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Getting into the spirit of John Coltrane's seminal suite of reverential devotion, the Lincoln Center Jazz Orchestra explores classic jazz from an emotional angle. They swing, and they move cohesively with a big band's full sense of itself; however, the orchestra does not succeed fully in bringing the kind of emotional feeling to the forum that Coltrane had intended. The band is more interested in pursuing its rhythmic groove and maintaining its balanced orchestration than in creating emotional impact.
Some of the best soloists in the business have taken up residence in Wynton Marsalis' high-profile orchestra. A Love Supreme features them as a cohesive ensemble and portrays them as fired-up soloists. With the tempo of the suite moving at a fast pace throughout most of the program, they're forced to turn in rapid-fire spots that omit much of the emotion that should be given higher priority.
The arrangements don't fail. Each of the suite's four movements is pumped with intellectually challenging musical scenery. Themes jump from one section to the next as they converse methodically. Each portion of the suite's arrangement is constructed so that a balance of timbres gives this musical conversation a full, well-rounded impact.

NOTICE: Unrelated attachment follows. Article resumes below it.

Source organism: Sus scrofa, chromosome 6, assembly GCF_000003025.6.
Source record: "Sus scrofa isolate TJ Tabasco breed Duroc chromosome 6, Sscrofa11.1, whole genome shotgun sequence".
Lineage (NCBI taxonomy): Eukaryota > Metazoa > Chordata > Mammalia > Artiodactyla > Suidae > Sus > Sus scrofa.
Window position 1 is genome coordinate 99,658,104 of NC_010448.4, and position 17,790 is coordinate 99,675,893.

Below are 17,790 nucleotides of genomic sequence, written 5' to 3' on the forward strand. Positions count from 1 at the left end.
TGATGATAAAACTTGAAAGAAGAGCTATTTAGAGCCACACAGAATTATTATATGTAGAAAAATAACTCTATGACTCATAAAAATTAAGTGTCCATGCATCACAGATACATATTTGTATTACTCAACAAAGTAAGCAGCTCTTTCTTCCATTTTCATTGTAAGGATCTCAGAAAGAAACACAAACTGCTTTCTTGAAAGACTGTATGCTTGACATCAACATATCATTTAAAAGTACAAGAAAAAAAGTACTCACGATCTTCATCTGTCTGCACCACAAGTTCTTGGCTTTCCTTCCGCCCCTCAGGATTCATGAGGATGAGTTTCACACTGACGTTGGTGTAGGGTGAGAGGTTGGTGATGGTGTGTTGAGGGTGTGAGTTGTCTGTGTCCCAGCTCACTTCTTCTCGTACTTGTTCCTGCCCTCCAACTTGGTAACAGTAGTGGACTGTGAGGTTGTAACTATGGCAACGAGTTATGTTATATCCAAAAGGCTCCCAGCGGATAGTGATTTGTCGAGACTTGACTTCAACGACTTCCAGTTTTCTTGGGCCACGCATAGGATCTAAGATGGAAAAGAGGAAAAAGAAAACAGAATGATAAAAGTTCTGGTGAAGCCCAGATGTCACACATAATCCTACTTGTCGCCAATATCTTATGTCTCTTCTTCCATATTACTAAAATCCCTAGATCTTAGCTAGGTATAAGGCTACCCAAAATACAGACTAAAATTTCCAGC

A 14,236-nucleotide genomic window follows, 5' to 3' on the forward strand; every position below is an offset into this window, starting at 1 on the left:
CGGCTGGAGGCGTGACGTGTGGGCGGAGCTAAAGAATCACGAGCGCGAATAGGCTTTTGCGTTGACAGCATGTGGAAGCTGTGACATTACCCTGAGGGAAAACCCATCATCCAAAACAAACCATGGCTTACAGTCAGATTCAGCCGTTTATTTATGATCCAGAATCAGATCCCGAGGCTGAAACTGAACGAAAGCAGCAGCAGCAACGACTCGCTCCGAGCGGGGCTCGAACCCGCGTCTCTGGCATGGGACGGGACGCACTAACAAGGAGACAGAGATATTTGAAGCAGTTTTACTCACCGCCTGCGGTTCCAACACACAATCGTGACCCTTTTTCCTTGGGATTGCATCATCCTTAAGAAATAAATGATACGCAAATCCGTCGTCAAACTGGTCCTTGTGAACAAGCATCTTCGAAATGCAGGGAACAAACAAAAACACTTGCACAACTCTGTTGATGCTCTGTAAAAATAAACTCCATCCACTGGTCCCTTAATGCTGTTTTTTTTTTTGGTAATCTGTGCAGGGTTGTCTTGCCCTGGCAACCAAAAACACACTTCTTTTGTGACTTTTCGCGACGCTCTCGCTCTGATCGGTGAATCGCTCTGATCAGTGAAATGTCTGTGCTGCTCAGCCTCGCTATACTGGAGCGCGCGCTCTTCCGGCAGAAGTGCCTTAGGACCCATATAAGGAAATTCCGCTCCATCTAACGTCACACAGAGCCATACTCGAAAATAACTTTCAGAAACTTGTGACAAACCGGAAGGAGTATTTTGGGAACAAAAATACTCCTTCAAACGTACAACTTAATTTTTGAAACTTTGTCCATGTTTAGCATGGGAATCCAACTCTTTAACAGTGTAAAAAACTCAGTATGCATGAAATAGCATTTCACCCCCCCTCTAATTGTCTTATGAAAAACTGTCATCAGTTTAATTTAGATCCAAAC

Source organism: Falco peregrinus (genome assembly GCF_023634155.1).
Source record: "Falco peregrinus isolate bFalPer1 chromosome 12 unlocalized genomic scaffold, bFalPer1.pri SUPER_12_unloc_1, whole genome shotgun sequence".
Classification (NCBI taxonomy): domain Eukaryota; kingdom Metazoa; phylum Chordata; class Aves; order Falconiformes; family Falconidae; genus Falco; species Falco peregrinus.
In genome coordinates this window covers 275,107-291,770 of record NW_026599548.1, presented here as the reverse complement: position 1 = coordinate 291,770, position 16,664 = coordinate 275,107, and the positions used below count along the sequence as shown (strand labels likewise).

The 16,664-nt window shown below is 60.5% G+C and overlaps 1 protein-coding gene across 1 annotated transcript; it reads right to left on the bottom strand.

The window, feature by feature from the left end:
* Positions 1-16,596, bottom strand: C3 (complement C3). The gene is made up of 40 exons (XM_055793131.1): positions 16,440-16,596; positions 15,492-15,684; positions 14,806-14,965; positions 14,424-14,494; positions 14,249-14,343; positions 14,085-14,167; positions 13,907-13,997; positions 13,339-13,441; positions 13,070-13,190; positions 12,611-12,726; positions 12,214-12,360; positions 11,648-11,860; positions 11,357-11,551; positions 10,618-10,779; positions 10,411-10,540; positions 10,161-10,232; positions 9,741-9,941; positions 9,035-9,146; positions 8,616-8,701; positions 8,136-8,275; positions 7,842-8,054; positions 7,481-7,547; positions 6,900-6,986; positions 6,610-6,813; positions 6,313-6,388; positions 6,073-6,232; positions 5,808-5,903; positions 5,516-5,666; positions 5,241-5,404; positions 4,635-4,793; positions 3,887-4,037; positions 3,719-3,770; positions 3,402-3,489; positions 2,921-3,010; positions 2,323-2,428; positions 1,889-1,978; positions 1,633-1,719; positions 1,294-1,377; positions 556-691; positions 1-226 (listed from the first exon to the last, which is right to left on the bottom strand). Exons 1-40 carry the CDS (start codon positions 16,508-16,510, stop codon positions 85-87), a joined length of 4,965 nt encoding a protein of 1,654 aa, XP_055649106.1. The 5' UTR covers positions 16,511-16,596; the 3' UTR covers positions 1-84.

The soulful introduction to "Acknowledgement" and the gospel solemnity of "Psalm" give the LCJO its most effective showing of the program. Wynton Marsalis leads with his trumpet in a call and response affair that ignores the need for a finely tuned rhythmic groove. Moving slowly without meter, the orchestra "speaks" in prayer to a higher being. Emotions are bared and the band's soloists have plenty of room for expression.
Elsewhere, the LCJO's emphasis remains clearly on the side of technical accomplishment and maintaining a shimmering rhythmic groove. While the concert includes fine soloing from artists such as Joe Temperley, Ron Westray, Marcus Printup, Wess Anderson, Eric Lewis, Lew Soloff and Marsalis, each should have had more opportunities to express the magnitude of emotion pioneered by Coltrane's A Love Supreme.
Personnel: Wynton Marsalis, trumpet, leader, arranger; Lew Soloff, Marcus Printup, Ryan Kisor-trumpet; Ronald Westray, Vincent Gardner, Andre Hayward-trombone; Wess Anderson, Ted Nash-alto saxophone; Walter Blanding, Victor Goines-tenor saxophone; Joe Temperley-baritone saxophone; Eric Lewis-piano; Carlos Henriquez-bass; Herlin Riley-drums.
I was first exposed to jazz as a middle school band student. A college ensemble passed through and put on a concert for the band students (of which I was one). The level of mastery and musicianship blew me away, intimidated, and inspired me
I was first exposed to jazz as a middle school band student. A college ensemble passed through and put on a concert for the band students (of which I was one). The level of mastery and musicianship blew me away, intimidated, and inspired me. Try as I might, I was never able to achieve a high enough level of competency to perform at the level I was first and subsequently exposed to. Regardless, I was hooked on jazz and remain so to this day.